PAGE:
Publication Date




Published in the Proceedings of the Joint 9th World Congress of the International Fuzzy Systems Association and 20th International Conference of the North American Fuzzy Information Processing Society IFSA/NAFIPS 2001, Vancouver, Canada, July 25-28, 2001, pp. 1908-1913.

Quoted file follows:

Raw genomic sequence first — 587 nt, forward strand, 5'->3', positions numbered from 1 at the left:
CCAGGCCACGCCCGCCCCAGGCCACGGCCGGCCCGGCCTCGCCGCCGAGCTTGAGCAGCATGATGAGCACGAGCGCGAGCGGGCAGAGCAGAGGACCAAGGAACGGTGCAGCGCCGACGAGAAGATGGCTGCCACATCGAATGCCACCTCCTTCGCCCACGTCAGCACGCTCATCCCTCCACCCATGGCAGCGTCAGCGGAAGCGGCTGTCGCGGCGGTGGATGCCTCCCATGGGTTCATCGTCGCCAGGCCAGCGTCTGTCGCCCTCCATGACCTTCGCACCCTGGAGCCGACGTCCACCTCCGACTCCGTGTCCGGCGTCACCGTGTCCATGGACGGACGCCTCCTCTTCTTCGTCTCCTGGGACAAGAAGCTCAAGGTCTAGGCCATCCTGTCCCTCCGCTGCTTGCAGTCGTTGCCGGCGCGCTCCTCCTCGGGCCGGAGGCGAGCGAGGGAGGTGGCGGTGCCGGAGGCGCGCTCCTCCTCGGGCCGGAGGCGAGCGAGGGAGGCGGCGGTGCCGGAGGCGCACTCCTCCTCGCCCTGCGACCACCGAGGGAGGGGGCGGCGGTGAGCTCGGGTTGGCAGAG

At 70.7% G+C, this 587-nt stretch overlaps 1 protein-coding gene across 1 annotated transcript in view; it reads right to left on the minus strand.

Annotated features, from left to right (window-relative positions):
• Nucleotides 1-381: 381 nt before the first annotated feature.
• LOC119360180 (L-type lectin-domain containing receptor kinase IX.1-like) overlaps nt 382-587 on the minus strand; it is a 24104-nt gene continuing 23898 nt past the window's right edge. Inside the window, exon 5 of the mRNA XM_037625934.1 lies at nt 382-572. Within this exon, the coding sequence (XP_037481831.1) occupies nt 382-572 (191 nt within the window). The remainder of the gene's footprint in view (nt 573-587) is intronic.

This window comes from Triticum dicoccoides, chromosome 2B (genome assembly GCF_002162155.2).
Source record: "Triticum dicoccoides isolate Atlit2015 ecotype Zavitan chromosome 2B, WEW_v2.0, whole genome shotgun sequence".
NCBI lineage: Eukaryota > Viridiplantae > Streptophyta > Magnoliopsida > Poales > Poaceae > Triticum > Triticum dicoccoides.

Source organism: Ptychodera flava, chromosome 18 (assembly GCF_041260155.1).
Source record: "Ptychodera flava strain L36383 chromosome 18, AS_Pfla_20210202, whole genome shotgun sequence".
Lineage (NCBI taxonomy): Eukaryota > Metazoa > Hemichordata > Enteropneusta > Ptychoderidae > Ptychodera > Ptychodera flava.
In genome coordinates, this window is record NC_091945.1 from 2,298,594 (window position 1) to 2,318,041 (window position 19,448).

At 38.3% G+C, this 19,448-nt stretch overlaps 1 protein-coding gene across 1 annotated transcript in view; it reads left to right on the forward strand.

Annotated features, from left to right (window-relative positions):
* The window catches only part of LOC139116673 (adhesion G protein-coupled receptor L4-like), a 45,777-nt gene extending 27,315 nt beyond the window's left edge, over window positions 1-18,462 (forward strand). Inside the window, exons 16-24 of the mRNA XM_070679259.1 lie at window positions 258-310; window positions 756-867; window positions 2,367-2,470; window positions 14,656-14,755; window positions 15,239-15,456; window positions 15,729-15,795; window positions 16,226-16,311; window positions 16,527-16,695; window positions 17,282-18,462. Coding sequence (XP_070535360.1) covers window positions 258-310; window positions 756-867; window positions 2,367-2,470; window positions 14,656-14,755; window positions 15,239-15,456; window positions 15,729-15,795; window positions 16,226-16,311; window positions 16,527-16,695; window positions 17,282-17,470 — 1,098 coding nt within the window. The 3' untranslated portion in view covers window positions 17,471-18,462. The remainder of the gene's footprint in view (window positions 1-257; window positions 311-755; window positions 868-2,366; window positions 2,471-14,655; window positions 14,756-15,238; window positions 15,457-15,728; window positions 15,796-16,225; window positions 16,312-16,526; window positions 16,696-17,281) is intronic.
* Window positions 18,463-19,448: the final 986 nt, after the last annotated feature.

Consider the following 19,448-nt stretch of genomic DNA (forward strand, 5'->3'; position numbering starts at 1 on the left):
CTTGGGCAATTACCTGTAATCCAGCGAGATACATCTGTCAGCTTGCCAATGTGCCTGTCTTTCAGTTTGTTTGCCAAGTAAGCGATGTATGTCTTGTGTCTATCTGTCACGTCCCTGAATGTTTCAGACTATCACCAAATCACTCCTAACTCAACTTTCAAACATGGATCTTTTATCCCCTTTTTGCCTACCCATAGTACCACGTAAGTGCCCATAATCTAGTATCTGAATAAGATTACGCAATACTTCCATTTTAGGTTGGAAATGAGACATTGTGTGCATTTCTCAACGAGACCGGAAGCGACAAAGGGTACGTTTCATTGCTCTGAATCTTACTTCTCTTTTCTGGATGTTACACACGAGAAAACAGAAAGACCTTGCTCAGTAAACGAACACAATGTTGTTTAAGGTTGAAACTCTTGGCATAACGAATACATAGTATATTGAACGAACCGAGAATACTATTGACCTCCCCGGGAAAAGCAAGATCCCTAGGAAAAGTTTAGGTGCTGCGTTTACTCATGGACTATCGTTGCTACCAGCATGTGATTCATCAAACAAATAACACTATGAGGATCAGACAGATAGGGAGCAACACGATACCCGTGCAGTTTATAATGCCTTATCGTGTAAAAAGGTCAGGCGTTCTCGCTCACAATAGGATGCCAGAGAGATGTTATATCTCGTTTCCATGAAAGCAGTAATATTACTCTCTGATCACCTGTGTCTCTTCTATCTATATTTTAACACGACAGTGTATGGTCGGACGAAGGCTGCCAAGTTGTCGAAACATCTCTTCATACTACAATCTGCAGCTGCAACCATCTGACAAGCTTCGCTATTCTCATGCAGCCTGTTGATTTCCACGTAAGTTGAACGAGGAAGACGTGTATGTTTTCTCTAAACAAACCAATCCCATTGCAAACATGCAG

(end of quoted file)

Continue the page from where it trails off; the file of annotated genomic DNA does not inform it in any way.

To describe experts' uncertainty in a knowledge-based system, we usually use numbers from the interval [0,1] (subjective probabilities, degrees of certainty, etc.). The most direct way to get these numbers is to ask the expert; however, the expert may not be 100\% certain what exactly number describes his uncertainty; so, we end up with a second-order uncertainty - a degree of certainty describing to what extent a given number d adequately describes the expert's uncertainty about a given statement A. At first glance, it looks like we should not stop at this second order: the expert is probably as uncertain about his second-order degree as about his first-order one, so we need third order, fourth order descriptions, etc. In this paper, we show that from a realistic (granular) viewpoint, taking into consideration that in reality, an expert would best describe his degrees of certainty by a word from a finite set of words, it is sufficient to have a second-order description; from this viewpoint, higher order descriptions can be uniquely reconstructed from the second-order one, and in this sense, the second-order description is sufficient.

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